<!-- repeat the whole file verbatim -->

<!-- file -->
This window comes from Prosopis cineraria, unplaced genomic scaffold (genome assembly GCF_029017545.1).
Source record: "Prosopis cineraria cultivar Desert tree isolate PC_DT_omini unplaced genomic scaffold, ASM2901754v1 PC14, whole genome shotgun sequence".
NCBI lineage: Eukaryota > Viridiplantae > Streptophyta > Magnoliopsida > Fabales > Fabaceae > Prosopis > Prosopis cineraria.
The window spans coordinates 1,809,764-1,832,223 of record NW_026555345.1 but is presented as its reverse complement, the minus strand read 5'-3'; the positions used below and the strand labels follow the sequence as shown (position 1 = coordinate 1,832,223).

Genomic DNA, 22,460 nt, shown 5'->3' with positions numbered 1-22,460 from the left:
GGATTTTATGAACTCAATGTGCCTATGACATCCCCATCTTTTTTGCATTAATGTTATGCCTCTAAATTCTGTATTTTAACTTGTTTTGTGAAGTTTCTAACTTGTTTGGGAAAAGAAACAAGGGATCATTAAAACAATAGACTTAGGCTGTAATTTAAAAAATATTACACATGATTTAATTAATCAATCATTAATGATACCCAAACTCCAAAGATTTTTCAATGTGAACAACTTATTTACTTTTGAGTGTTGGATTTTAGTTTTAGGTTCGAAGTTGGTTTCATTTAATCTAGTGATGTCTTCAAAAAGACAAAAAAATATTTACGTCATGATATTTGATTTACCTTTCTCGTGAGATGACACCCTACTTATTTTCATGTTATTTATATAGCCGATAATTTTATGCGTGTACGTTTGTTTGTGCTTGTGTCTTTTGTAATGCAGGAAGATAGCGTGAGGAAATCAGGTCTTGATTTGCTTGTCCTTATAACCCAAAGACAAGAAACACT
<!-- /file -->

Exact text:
This window comes from Prosopis cineraria, unplaced genomic scaffold (genome assembly GCF_029017545.1).
Source record: "Prosopis cineraria cultivar Desert tree isolate PC_DT_omini unplaced genomic scaffold, ASM2901754v1 PC14, whole genome shotgun sequence".
NCBI lineage: Eukaryota > Viridiplantae > Streptophyta > Magnoliopsida > Fabales > Fabaceae > Prosopis > Prosopis cineraria.
The window spans coordinates 1,809,764-1,832,223 of record NW_026555345.1 but is presented as its reverse complement, the minus strand read 5'-3'; the positions used below and the strand labels follow the sequence as shown (position 1 = coordinate 1,832,223).

Genomic DNA, 22,460 nt, shown 5'->3' with positions numbered 1-22,460 from the left:
GGATTTTATGAACTCAATGTGCCTATGACATCCCCATCTTTTTTGCATTAATGTTATGCCTCTAAATTCTGTATTTTAACTTGTTTTGTGAAGTTTCTAACTTGTTTGGGAAAAGAAACAAGGGATCATTAAAACAATAGACTTAGGCTGTAATTTAAAAAATATTACACATGATTTAATTAATCAATCATTAATGATACCCAAACTCCAAAGATTTTTCAATGTGAACAACTTATTTACTTTTGAGTGTTGGATTTTAGTTTTAGGTTCGAAGTTGGTTTCATTTAATCTAGTGATGTCTTCAAAAAGACAAAAAAATATTTACGTCATGATATTTGATTTACCTTTCTCGTGAGATGACACCCTACTTATTTTCATGTTATTTATATAGCCGATAATTTTATGCGTGTACGTTTGTTTGTGCTTGTGTCTTTTGTAATGCAGGAAGATAGCGTGAGGAAATCAGGTCTTGATTTGCTTGTCCTTATAACCCAAAGACAAGAAACACT